Buchanan’s experience with immigration at the Canadian end and his knowledge of the conditions in Europe led him in 1852 to advocate sending Canadian emigration agents to Europe. Despite the support of the secretary of the Bureau of Agriculture, William Hutton, and of two prominent politicians, Philip Michael Matthew Scott VanKoughnet and McGee, nothing was done until 1859. And it was actually the commissioner of crown lands, VanKoughnet, rather than the minister of agriculture, John Ross*, who first sent an emigration agent, Anthony Bewden Hawke, to England in 1859.

Hawke returned in 1860, and Buchanan was sent to England in 1861 and 1863 on short term missions. He continued Hawke’s work of advertising Canada but, as the department’s most experienced senior official, he was given much wider duties. He was to consider the establishment of Canadian emigration agencies in the United Kingdom and the advertising of Canada on the Continent, including France, Switzerland, and Poland. The Canadian government most consistently sought to attract farmers with capital, farm labourers, and female domestic servants. Buchanan was the central distributing agent for Canadian publicity and supervised the other temporary agents promoting emigration to Canada. His report dated 30 Oct. 1861 accounted for work done and also made far-reaching recommendations, including a permanent Canadian agency for London which would perform consular functions as well as those of a central emigration agency. Much of what he proposed for an emigration agency was instituted in 1866 when William Dixon* was sent to Liverpool, and in 1869 Dixon was transferred to London where a central emigration agency with consular functions was put into effect.

Buchanan’s chief contributions to Canada’s development were his careful administration of the immigration agency at Quebec and his consistent support for a Canadian presence overseas particularly in the form of emigration agencies. From 1838 to 1868, about 866,000 immigrants came to Canada chiefly from the British Isles, and for many thousands who landed in Quebec, Buchanan provided the first official guidance to their new life in Canada. It is impossible to measure the benefits to Canada’s growth of his sympathetic treatment of them. His knowledge and good sense gave weight to his opinions and enabled him to maintain harmonious relations with the Canadian emigration agents who were sent to Europe in the 1860s.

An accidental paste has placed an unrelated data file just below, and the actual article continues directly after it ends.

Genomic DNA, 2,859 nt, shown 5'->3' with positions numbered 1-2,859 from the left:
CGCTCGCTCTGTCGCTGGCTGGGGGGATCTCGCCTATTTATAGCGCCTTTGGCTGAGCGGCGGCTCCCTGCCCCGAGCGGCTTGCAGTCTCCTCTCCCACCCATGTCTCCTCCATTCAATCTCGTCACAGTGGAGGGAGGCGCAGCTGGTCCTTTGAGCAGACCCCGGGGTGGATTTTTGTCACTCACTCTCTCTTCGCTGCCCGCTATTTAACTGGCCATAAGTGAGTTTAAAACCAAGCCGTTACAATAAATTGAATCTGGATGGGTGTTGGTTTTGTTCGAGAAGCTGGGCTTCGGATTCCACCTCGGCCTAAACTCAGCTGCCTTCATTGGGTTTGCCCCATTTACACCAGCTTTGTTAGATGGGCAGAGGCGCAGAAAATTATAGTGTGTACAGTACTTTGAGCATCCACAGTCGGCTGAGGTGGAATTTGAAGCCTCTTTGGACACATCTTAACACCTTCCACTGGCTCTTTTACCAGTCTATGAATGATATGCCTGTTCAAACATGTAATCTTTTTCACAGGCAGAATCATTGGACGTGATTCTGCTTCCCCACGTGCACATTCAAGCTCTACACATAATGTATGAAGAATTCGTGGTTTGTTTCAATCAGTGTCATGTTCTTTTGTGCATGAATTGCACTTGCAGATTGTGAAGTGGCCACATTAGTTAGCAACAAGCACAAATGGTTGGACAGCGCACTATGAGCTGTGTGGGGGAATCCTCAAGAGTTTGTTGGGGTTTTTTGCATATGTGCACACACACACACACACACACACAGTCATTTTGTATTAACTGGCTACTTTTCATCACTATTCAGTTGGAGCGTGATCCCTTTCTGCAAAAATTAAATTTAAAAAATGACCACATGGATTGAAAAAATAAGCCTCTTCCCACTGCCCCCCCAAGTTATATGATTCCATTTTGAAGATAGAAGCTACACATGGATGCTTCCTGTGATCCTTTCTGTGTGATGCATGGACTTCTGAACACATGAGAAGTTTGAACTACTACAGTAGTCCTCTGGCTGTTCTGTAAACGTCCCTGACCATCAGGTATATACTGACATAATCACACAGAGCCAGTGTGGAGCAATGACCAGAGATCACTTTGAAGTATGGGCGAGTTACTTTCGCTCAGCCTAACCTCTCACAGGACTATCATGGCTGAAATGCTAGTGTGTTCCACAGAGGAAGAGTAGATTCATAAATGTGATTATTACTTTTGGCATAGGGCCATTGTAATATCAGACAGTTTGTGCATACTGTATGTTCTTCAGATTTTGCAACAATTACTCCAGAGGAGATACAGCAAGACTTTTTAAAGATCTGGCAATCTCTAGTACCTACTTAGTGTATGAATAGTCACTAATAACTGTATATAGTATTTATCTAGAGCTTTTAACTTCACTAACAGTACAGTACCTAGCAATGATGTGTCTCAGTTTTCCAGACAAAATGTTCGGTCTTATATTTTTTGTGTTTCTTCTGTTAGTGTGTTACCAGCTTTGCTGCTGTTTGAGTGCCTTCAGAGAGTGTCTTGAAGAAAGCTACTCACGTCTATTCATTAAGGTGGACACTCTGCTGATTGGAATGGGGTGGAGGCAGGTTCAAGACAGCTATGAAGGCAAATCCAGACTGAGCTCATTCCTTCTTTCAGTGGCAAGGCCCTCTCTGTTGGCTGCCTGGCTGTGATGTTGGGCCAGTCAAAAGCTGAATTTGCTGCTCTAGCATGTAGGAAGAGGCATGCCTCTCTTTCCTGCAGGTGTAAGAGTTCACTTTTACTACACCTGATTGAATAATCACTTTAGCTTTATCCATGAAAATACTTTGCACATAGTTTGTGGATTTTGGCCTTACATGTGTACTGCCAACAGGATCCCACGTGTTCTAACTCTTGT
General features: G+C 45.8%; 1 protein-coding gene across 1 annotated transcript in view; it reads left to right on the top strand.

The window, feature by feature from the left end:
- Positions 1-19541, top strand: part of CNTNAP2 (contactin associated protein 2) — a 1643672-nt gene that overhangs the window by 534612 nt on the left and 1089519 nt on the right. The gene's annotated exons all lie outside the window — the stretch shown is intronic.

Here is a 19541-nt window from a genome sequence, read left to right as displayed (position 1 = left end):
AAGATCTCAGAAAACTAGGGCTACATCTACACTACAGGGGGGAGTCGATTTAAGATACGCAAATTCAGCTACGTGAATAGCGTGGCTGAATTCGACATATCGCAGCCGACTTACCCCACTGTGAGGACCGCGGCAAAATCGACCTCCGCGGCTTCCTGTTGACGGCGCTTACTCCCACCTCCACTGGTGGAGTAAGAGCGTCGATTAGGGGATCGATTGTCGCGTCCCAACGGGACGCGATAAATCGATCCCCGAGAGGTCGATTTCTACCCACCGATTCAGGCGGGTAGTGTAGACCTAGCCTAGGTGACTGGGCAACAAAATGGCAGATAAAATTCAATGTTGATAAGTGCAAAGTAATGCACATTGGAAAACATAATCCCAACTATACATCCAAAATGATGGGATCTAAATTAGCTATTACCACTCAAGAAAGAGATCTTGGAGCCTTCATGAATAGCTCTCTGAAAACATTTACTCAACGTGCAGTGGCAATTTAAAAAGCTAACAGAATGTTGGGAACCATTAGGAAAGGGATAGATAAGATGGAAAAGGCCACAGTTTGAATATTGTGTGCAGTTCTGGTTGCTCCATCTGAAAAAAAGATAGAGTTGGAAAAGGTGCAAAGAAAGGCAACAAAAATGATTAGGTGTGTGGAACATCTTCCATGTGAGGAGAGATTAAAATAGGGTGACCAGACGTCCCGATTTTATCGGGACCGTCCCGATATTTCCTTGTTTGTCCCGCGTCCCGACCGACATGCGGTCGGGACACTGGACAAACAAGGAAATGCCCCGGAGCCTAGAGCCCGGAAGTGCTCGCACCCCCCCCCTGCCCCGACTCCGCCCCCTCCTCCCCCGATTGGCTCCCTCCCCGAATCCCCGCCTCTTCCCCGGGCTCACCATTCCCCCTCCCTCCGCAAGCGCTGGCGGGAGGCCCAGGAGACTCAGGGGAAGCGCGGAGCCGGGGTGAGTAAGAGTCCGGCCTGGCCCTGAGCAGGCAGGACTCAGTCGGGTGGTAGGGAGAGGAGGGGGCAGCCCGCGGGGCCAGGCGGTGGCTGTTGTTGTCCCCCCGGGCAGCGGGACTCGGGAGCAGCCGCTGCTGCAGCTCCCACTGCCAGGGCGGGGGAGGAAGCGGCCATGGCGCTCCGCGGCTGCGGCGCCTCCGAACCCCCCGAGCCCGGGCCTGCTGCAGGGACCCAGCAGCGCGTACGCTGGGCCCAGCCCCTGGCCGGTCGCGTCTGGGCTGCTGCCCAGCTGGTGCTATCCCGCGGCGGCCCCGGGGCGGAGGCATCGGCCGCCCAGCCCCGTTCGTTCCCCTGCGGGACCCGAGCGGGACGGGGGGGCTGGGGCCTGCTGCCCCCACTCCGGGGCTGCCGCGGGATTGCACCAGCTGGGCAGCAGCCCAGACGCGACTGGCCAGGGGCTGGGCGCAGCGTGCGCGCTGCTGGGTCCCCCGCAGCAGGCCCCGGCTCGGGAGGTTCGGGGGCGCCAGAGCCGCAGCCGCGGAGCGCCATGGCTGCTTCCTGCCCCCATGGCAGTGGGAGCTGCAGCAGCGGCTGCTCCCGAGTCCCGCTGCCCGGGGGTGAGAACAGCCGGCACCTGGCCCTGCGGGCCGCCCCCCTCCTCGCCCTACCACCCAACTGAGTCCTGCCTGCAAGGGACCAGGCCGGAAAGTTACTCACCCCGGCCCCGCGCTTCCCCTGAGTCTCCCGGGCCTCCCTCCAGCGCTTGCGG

Wesley B. Turner

[Alexander Carlisle Buchanan sent great quantities of emigration literature to Europe, but aside from official reports and pamphlets he apparently published no writing of his own. A pamphlet, Emigration practically considered; with detailed directions to emigrants proceeding to British North America, particularly to the Canadas; in a letter to the Right Hon. RWilmot Norton, M.P. (London, 1828), often attributed to him, was almost certainly written by his uncle, although the younger Buchanan may have had a hand in the publication of the second edition in 1834.  w.b.t.]

PAC, RG 4, A1, S-203, mai–nov. 1836; S-227, 1re partie, 10 janv. 1830; S-245, 17 août 1830; S-296, 1re partie, 31 déc. 1832; S-313, 5 nov. 1833; S-344, 26 sept. 1835; S-392, 1re partie, 23 déc. 1837; B28, 40, no.2378; C1, 234, no.2535; 338, no.1675; RG 17, AI, ser.1, 3, 8, 18–19; ser.2, 2–4; AIII, ser.1, 1–2. Can., Sessional papers, 1867–68, III, no.3. Can., Prov. of, Sessional papers, 1860, III, no.18; 1861, III, no.14; IV, no.23; 1862, V, no.32; 1863, III, no.4; 1864, III, no.32; 1865, II, no.6. Montreal Gazette, 1829–31, 4 Feb. 1867. Quebec Gazette, 6 Nov. 1840, 3 Feb. 1868. A. W. P. Buchanan, The Buchanan book; the life of Alexander Buchanan, Q.C., of Montreal, followed by an account of the family of Buchanan (Montreal, 1911), 197–230, 234–35. H. I. Cowan, British emigration to British North America; the first hundred years (Toronto, 1961). Hodgetts, Pioneer public service, 40, 226–43, 251, 255. W. B. Turner, “Colonial self-government and the colonial agency; changing concepts of permanent Canadian representation in London, 1848 to 1880” (unpublished phd thesis, Duke University, Durham, N.C., 1970).

General Bibliography

Cite This Article

Wesley B. Turner, “BUCHANAN, ALEXANDER CARLISLE,” in Dictionary of Canadian Biography, vol. 9, University of Toronto/Université Laval, 2003–, accessed October 20, 2014, http://www.biographi.ca/en/bio/buchanan_alexander_carlisle_9E.html.

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Permalink: http://www.biographi.ca/en/bio/buchanan_alexander_carlisle_9E.html
Author of Article: Wesley B. Turner
Title of Article: BUCHANAN, ALEXANDER CARLISLE
Publication Name: Dictionary of Canadian Biography, vol. 9
Publisher: University of Toronto/Université Laval
Year of publication: 1976
Year of revision: 1976
Access Date: October 20, 2014